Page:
|Publication number||US6413078 B1|
|Application number||US 09/734,354|
|Publication date||Jul 2, 2002|
|Filing date||Dec 11, 2000|
|Priority date||Dec 11, 2000|
|Also published as||CA2431411A1, WO2002048613A1|
|Publication number||09734354, 734354, US 6413078 B1, US 6413078B1, US-B1-6413078, US6413078 B1, US6413078B1|
|Inventors||Amy L. Melcher, Richard W. Simons, Henry E. Troost, IV|
|Original Assignee||Honeywell International Inc.|
|Export Citation||BiBTeX, EndNote, RefMan|
|Patent Citations (8), Non-Patent Citations (2), Referenced by (2), Classifications (8), Legal Events (4)|
|External Links: USPTO, USPTO Assignment, Espacenet|
The invention pertains to oil primary controls for oil-fired heating systems, and in particular, to an improved lockout mode control for an oil primary.
Oil heating systems employ a control, referred to generally as an oil primary, which controls the delivery of a fuel oil/air mixture and ignition spark to the combustion chamber of the oil burner. Such systems also use a combustion or flame detector, usually a photosensor, to detect when combustion has successfully begun. This is necessary because, for a number of reasons, it is possible that an attempted ignition may not result in combustion. Such factors include a complete or partial loss of fuel or air, loss of ignition source, or clogged or failed component in the oil burner. One function of the oil primary is to interrupt the flow of oil to the combustion chamber if successful combustion is not detected within a certain time period, which is often referred to as the lockout time or the TFI (trial for ignition) time. If combustion is not confirmed within the lockout time, the oil primary shuts off the flow of oil and air, and igniter spark, and places the system in lockout mode. In lockout mode, the system will no longer respond to a call for heat from a thermostat, which it would do, of course, in a normal mode of operation.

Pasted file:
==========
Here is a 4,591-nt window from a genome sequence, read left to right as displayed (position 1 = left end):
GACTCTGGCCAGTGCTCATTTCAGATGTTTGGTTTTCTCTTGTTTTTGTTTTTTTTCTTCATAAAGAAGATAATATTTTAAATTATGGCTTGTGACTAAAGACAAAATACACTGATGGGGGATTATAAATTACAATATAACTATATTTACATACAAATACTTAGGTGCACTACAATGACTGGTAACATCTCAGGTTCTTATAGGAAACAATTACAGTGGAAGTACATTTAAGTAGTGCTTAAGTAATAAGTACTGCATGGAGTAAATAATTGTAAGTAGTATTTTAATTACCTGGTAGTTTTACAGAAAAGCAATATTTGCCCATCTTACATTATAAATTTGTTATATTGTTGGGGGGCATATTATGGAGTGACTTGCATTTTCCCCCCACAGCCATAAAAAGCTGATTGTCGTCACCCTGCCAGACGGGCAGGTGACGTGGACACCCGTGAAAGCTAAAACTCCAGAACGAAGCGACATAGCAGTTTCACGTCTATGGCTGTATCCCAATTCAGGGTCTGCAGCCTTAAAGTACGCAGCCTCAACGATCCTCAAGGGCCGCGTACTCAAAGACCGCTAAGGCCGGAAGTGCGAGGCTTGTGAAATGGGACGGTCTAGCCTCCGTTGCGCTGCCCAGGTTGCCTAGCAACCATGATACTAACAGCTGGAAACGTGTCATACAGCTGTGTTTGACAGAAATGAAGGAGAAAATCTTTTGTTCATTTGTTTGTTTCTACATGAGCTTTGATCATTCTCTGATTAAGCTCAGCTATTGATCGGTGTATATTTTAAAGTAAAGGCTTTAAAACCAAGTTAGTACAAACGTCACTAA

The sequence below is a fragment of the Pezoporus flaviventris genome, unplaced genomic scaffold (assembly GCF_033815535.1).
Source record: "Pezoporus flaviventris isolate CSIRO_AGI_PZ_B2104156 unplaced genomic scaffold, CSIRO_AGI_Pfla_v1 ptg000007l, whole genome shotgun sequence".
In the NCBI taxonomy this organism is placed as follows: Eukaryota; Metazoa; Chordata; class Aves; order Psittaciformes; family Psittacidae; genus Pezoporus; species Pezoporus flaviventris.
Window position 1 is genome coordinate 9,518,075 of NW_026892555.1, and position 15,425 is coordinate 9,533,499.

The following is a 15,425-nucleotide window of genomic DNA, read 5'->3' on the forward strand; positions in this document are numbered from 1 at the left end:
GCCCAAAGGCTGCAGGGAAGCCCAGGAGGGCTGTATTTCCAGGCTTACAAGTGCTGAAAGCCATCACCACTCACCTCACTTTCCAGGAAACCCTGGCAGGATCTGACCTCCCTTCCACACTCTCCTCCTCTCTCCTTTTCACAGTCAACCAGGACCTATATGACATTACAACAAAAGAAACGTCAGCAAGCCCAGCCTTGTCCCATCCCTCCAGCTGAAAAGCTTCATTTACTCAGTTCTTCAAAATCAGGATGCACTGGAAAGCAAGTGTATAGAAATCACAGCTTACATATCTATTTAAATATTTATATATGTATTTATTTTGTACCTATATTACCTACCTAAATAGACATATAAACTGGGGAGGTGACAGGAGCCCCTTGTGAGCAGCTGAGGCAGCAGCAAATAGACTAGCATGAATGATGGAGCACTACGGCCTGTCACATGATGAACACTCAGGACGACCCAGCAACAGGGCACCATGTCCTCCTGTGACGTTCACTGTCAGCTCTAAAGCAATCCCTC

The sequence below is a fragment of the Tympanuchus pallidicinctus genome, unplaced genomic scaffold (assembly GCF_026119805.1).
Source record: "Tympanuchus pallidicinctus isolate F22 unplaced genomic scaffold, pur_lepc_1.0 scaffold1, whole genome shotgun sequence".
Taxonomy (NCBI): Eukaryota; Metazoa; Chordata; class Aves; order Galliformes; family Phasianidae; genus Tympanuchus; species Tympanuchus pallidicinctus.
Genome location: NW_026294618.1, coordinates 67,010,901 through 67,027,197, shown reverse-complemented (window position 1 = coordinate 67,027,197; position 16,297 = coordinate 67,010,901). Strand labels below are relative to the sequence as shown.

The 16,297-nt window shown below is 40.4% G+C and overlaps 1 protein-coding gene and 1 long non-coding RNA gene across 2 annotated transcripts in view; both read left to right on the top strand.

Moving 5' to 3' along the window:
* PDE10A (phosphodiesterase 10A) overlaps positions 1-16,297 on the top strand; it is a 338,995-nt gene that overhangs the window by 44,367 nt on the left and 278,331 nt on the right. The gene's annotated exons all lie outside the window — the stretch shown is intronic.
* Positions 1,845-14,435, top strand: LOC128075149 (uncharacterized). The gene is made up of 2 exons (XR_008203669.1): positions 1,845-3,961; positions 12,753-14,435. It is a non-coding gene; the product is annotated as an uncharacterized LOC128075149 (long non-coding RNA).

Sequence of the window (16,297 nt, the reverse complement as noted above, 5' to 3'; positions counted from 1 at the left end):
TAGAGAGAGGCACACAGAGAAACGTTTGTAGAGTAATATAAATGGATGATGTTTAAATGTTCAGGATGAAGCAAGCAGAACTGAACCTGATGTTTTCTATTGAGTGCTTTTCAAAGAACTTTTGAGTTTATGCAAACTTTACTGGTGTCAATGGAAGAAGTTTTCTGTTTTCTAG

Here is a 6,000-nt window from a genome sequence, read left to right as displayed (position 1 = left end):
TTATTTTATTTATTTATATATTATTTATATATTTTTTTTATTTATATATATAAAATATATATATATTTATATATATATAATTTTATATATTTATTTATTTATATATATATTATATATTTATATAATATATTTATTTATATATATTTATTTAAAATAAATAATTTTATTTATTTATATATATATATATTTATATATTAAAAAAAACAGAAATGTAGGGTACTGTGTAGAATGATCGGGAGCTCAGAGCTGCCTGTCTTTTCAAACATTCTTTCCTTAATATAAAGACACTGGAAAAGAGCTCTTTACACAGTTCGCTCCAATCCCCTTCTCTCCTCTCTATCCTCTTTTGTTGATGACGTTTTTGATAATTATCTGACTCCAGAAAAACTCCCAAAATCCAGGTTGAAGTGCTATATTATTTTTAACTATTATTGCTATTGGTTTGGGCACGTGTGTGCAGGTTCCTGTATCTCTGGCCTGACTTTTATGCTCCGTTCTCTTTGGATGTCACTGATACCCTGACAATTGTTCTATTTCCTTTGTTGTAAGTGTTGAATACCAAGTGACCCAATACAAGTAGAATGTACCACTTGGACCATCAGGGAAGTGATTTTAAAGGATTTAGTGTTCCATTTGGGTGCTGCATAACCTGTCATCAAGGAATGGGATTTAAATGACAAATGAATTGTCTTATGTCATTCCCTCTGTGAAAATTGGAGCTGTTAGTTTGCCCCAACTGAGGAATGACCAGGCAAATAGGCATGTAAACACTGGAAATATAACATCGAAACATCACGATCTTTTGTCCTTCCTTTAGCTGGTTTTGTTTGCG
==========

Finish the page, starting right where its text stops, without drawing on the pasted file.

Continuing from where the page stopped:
Normally, manual intervention is required to take the system out of lockout mode, either by a service person or by the homeowner/user. A reset button is provided in association with the oil primary to allow user activation of a reset input. Alternatively, it is envisioned that suitable intervention may be provided remotely via a communication link. Since it is possible that the problem which caused the lockout may self-correct, the reset gives the opportunity of successfully starting the oil heating system again. If the restart attempt is successful, it avoids the inconvenience and expense of a service call, and in the worst case, may avoid the prospect of frozen or damaged pipes in the home.